2.1.6: 1585 - 1725 - Bookbinding (including bookbinderies)

During this period, bindings were still mainly made by order of individual customers, although some publishers offered their publications in a simple publisher's binding. Not many changes occurred during this period as far as technique or the material used are concerned. Bindings with recessed cords were not made; wooden boards were replaced more and more often by cardboard boards and ties replaced clasps. Vellum bindings flourished in the seventeenth century and were produced in several variations, with thongs laced through for the smaller book formats and with a tight back with raised bands for the larger ones. The bindings were untooled, blind tooled or gold tooled, where this latter, from about 1620 onwards, mostly pertained to prize bindings. Vellum was cheap and strong and therefore particularly suitable for the libraries of the many Dutch scholars of the seventeenth century. In addition, there were bindings in calf which, in accordance with the degree of luxury desired by the owner, were tooled in gold either only on the spine (a utilitarian binding) or also on the covers. The marbling of calf appeared in the Netherlands around 1650 as a technique for further embellishment. Morocco, made from the skin of hair sheep and originally from Morocco, is a strong, expensive type of leather which colours much better than calf and which was, as far as is known, first used in the Netherlands in 1633 but only appeared regularly in de luxe bindings around 1665. From the beginning of the century, embroidered textile, so-called sharkskin, tortoise shell and silver were, in exceptional cases, used to cover bindings. It is not known when paper wrappers came into production; they would mostly be replaced fairly soon by a more permanent binding. Marbled paper wrappers were probably produced from the beginning of the seventeenth century when this type of paper, because the technique was still a secret, was rare and expensive. Eventually, as the technique became one of the standard skills of a binder, it became cheaper and more common. We find them particularly around thin publications with a temporary value such as pamphlets, dissertations and occasional poetry. From about 1665, marbled paper was increasingly used for the outer endpapers in luxury bindings.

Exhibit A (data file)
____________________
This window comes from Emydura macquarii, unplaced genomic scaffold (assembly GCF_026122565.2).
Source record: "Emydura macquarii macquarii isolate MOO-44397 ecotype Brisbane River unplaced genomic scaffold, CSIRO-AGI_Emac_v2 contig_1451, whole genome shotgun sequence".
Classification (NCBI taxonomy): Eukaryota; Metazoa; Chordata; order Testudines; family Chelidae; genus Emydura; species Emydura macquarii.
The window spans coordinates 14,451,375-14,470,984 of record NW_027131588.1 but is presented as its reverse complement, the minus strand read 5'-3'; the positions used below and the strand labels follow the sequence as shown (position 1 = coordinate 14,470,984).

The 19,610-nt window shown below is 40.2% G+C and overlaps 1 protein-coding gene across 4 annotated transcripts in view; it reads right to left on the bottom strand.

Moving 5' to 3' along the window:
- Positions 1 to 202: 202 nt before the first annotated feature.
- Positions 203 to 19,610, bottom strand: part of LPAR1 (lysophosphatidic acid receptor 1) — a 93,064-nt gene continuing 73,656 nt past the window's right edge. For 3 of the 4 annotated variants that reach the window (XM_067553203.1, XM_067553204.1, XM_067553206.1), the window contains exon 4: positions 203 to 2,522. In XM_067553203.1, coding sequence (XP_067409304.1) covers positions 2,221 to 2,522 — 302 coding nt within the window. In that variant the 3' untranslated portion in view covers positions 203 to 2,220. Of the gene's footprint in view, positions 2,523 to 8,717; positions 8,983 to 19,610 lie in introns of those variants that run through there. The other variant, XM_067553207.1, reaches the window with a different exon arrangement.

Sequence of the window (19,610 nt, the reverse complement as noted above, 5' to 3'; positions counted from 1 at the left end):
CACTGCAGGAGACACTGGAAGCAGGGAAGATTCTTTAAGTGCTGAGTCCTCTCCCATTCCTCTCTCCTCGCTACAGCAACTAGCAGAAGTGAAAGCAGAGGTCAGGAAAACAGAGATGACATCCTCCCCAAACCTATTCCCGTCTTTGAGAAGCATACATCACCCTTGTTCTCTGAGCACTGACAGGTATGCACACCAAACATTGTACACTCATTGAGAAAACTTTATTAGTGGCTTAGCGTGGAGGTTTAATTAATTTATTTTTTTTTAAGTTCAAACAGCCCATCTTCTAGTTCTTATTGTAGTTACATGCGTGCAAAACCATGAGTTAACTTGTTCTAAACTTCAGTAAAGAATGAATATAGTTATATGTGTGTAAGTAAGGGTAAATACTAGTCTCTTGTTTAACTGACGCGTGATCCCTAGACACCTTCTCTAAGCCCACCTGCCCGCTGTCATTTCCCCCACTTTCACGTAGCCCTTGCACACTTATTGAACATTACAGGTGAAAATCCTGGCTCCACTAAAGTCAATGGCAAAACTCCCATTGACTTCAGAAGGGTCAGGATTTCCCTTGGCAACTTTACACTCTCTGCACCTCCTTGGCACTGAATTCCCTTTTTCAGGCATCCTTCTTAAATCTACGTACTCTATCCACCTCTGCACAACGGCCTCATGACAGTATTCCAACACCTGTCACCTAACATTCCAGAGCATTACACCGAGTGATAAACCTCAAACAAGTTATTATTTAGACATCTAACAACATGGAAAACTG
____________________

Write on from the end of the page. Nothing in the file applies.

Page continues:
Stylistically, this period shows only a small number of improvements. Gold tooling, after the introduction of this technique by Plantin around 1550, penetrated during the second half of the sixteenth century into the Northern Netherlands. Cover tooling with small curled tools in the French style became the fashion in The Hague around 1650. This style was developed to a great extent from about 1665 by binders in Amsterdam, among whom Albert Magnus. The gilding and gauffering of the edge of the textblock was known in our country by the end of the Middle Ages in the form of fairly simple geometric patterns. The Netherlands never followed the French Renaissance habit of providing very luxurious bindings with beautiful interlacings on the edge or mauresque patterns. In the time of Magnus, the edge was discovered as a way to enrich luxury bindings even further. Patterns of flowers and animals, often with an emblematic background, were gauffered and painted on the edge. The demand for this was somewhat less towards the end of the century; painting the edges has not been used much since that time.

author: Jan Storm van Leeuwen

Bookbinding (including bookbinderies)